The Hollywood gender divide isn’t exclusive to acting or directing; there is a serious gap in the world of cinematography, notwithstanding some of the boundless, triumphant work that has been created by women in the past decade (and then some). For every Roger Deakins or Emmanuel Lubezki there’s a Reed Morano or a Maryse Alberti, women who have shot some of the most notoriously beautiful and breathtaking films, yet you, and even this author alike, perhaps didn’t know about all of them.
Continue reading Video Essay Highlights The Extraordinary Vision Of 12 Essential Female Cinematographers at The Playlist. »
- Samantha Vacca
“The Vessel” reunites Martin Sheen and Terrence Malick (here in an executive producer capacity), although their first collaboration in 43 years is, tonally and thematically, less “Badlands” than the filmmaker’s subsequent “The Tree of Life.” A spiritual fable about a man compelled to shoulder the burden of his community’s grief and hope, Cuban-American writer-director Julio Quintana’s feature debut has an understated formal loveliness that helps offset its more heavy-handed allegorical inclinations. Shot in both English and Spanish-language versions (which, despite a one-minute runtime difference, are otherwise identical), this muted, moving small-scale tale of sorrow and faith will strike a chord with both the churchgoing crowd and aficionados of Malick’s contemplative, theologically predisposed cinema.
In an unidentified Puerto Rican coastal village, residents continue to mourn the deaths of 46 children who, 10 years prior, were swept out to sea when a giant wave crashed into their schoolhouse. In response to this tragedy, »
- Nick Schager
It’s been announced that Alfonso Cuarón will be partnering with Participant Media for his first project in Mexico since his 2001 sexually-fueled friendship drama, “Y Tu Mamá También.” Currently untitled, Cuarón’s new film is set in early ’70s Mexico City and will depict a year in the life of a middle-class family. No announcements have been made as to whether there is a cast attached to the project.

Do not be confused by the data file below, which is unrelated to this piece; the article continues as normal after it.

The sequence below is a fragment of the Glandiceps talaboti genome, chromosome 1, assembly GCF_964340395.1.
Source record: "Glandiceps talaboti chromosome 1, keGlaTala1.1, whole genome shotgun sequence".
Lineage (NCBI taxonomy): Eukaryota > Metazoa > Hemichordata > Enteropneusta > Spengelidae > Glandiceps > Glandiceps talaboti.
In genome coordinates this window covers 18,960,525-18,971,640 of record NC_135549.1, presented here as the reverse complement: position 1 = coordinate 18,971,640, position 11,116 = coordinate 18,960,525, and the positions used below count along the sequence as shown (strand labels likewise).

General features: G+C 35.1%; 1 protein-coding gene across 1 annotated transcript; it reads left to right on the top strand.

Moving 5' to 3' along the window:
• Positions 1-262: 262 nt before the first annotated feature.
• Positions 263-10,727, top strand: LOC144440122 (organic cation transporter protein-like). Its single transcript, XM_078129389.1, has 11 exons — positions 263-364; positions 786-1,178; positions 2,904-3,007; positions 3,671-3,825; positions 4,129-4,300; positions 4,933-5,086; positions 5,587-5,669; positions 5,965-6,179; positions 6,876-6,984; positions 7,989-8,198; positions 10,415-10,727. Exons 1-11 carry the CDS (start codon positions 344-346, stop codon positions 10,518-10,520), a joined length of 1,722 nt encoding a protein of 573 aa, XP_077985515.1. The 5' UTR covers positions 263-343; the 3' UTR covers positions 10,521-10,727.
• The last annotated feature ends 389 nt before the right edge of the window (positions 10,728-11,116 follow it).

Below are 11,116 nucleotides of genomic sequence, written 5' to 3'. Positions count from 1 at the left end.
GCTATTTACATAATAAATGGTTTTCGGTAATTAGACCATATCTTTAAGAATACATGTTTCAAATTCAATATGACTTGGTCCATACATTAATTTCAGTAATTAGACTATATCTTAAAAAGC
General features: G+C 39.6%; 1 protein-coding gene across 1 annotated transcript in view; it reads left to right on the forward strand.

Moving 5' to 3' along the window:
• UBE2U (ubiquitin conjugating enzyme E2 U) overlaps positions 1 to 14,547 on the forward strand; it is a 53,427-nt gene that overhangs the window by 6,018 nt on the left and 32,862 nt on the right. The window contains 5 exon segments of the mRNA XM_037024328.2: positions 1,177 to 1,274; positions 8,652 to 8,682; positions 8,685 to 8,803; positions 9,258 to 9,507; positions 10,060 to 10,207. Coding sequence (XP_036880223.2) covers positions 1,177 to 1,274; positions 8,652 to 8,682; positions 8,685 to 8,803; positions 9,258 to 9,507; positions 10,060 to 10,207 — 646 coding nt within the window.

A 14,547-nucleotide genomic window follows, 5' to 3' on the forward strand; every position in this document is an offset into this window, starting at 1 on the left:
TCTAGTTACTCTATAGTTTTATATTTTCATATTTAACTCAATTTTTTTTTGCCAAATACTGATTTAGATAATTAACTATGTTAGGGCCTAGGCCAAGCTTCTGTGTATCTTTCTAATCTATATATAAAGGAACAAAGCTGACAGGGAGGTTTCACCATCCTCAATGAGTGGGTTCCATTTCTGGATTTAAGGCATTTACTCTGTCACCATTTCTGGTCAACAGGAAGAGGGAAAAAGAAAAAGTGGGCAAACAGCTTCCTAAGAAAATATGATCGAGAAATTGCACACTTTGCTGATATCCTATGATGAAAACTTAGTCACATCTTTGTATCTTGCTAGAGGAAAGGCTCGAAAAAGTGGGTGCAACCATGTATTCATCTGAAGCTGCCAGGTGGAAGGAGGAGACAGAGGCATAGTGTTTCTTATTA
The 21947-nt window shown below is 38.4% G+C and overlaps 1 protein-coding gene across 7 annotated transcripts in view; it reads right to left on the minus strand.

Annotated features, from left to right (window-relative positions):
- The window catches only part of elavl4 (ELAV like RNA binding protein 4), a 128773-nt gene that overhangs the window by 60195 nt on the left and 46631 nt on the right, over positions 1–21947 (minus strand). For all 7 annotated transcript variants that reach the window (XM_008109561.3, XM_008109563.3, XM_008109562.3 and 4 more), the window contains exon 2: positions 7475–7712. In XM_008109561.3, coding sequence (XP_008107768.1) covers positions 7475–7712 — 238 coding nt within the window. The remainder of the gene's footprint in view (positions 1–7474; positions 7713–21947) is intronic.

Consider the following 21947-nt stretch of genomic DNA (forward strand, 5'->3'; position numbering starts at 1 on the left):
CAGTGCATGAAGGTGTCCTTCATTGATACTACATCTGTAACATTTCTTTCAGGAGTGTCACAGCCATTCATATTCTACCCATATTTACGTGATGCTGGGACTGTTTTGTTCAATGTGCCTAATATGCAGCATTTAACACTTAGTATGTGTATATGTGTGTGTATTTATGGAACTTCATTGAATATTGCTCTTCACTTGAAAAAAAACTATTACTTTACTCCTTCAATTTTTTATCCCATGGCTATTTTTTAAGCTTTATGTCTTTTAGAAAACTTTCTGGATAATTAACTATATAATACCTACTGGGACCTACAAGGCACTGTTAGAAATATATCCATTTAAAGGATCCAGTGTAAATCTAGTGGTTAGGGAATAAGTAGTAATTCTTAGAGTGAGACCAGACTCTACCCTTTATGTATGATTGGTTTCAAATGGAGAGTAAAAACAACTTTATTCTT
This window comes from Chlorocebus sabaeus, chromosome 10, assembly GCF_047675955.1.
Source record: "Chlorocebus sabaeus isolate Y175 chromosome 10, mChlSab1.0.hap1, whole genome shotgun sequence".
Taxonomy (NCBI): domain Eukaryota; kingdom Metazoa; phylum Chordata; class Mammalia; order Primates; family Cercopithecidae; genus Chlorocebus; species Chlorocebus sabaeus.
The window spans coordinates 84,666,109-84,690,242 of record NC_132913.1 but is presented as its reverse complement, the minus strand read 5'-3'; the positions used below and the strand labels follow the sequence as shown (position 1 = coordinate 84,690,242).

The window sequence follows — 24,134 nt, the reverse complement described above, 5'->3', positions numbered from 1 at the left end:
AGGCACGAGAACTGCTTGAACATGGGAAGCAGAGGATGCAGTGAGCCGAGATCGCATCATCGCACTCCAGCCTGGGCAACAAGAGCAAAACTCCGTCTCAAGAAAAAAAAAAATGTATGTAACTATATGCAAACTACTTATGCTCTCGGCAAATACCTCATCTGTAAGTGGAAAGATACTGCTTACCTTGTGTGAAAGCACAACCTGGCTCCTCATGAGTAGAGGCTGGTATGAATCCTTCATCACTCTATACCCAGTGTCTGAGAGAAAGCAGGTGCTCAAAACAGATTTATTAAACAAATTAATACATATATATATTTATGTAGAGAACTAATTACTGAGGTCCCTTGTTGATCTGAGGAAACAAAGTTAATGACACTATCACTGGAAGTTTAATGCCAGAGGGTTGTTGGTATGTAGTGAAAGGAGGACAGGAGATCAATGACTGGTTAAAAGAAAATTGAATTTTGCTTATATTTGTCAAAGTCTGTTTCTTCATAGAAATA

Read More: The Films of Alfonso Cuarón, Ranked From Worst to Best
“This film is close to my heart,” said Cuarón in a press statement, “I am thrilled to be making it with the Participant team.” Participant is responsible for notable recent releases such as “Spotlight” and “He Named Me Malala,” and have four films at this year’s Toronto Film Festival.
“Alfonso is a master story-teller,” said Participant CEO David Linde, “We are elated to be joining him…” The film will be produced by Cuarón, »
- Annakeara Stinson
Ewan McGregor stars as both Jesus and the devil in Rodrigo Garcia’s seventh narrative feature, Last Days in the Desert, which premiered at the 2015 Sundance Film Festival and received a limited theatrical released in May of 2016 from BroadGreen Pictures (shortly after the distributor released another phenomenal title lensed by Emmanuel Lubezki, Terrence Malick’s Knight of Cups).
Continue reading »
- Nicholas Bell